Tania Roy – Reflection on Munem Wasif’s “Seed Shall Set Us Free”

Writer and academic Tania Roy has meticulously crafted a compelling text that delves into the intricate tapestry of artist Munem Wasif’s work and practice. 

Before approaching each of these works more closely, we might pause at the syntax of simple futurity in the title that frames the display as a whole; and which is borrowed from the installation, Seeds Shall Set Us Free II. By deploying the grammar of inclination and determination in its title, this core work of the exhibit cues us to discern moments of subaltern resistance within larger histories of catastrophic ecological exploitation and social exclusion in the nineteenth and early twentieth-centuries.

— Dr Tania Roy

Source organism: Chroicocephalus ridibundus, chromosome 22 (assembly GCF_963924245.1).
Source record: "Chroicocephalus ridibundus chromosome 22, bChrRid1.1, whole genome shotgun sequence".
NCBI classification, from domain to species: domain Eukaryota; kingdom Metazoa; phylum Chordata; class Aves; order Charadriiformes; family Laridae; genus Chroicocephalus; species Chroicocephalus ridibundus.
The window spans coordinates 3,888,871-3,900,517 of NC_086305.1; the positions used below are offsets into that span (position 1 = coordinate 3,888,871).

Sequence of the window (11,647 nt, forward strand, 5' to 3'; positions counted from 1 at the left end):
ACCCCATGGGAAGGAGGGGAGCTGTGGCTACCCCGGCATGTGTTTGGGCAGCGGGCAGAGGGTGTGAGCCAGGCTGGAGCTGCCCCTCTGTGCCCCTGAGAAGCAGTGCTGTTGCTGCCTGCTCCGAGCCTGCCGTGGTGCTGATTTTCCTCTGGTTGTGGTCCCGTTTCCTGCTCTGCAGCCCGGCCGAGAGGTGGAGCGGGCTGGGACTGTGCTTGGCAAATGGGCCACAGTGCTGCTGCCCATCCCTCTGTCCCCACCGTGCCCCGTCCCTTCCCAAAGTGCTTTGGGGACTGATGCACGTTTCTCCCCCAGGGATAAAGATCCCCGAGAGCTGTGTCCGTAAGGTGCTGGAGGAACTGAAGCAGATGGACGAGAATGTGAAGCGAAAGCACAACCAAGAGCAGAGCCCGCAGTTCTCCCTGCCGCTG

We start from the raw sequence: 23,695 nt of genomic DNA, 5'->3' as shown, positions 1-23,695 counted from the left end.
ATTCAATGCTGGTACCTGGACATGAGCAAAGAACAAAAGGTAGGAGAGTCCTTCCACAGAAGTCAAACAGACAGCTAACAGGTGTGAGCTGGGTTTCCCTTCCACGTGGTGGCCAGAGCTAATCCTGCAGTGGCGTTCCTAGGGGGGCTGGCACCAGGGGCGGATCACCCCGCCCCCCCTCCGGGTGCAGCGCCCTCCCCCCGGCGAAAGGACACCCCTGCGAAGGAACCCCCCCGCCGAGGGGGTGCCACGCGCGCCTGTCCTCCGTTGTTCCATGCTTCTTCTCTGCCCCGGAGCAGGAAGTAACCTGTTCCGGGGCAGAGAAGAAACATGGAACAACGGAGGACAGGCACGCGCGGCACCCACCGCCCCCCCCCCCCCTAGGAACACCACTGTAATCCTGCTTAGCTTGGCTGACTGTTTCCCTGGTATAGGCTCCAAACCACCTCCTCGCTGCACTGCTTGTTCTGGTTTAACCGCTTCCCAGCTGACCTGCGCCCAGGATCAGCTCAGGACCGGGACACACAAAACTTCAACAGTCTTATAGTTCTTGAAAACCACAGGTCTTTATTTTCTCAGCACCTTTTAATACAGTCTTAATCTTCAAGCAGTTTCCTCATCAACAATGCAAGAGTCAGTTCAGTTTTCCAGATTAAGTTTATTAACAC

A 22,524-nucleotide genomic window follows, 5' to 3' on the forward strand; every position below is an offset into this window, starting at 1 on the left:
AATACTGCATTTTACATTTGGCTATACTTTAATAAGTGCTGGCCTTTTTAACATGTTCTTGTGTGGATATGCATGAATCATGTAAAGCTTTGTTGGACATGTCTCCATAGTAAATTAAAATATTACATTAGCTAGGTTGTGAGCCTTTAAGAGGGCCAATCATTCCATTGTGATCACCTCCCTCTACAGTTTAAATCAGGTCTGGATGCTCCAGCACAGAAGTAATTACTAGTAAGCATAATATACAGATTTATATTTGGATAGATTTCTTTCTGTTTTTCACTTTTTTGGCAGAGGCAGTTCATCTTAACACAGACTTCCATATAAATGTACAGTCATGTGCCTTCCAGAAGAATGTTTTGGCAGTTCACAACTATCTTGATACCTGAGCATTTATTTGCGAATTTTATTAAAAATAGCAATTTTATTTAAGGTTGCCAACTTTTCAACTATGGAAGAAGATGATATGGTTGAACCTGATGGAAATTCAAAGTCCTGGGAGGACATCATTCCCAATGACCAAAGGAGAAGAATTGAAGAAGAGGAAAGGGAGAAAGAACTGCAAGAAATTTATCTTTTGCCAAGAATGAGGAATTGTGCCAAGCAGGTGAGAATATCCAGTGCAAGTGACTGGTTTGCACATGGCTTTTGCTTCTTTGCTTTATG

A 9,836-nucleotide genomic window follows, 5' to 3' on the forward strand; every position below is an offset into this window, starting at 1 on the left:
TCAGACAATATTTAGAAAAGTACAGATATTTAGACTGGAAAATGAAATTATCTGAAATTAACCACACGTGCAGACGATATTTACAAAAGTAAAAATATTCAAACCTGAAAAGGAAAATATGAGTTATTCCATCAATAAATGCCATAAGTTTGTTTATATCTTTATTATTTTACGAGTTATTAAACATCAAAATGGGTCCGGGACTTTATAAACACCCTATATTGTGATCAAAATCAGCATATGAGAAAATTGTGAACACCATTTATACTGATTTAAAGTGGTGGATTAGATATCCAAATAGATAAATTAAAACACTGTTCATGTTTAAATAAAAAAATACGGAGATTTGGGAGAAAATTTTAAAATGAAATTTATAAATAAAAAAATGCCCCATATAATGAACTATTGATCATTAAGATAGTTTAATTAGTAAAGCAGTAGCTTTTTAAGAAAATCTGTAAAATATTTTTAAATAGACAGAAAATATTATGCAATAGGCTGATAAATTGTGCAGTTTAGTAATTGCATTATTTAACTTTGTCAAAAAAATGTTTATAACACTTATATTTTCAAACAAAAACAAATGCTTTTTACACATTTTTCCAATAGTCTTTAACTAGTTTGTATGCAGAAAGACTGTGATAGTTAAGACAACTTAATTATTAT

On the occasion of the exhibit „Seeds Shall Set Us Free,“ co-curated by European Kunsthalle (Rike Frank) and Fotogalleriet (Antonio Cataldo and Miki Gebrelul), writer and academic Tania Roy produced a text reflecting on artist Munem Wasif’s work constellation for the exhibition presented in Oslo.


Tania Roy full text is available here. 


Dr Tania Roy is Senior Lecturer and Coordinator of the Graduate Programme in English Literature at NUS (National University of Singapore). She is the author of Adorno and the Architects of Late Style in India: Aesthetic Form after the Twentieth-century Novel (Routledge, 2020). Roy serves on the editorial boards of Prose Writing, the Journal of South East Asian Ecocriticsm, Migrating Minds; and as a member of the core editorial team, with a special focus on the visual arts for Cultural Politics. She holds a Ph.D. from Duke University and has taught and studied on exchanges at the Humboldt and Freie Universities in Berlin.

Seeds Shall Set Us Free II, 2017-2021, Archival Pigment print, 13 x 9 inch, Framed.

Seeds Shall Set Us Free II, 2017-2021, Archival image, 7 x 5 inch.

Onabadi (Uncultivated) (2023-Ongoing), Collage on paper, Archival pigment prints, Text on paper, Mounted on Dibond, 20-17 inch each, research supported by The Gwaertler Grant.

Courtesy of Munem Wasif and Project 88.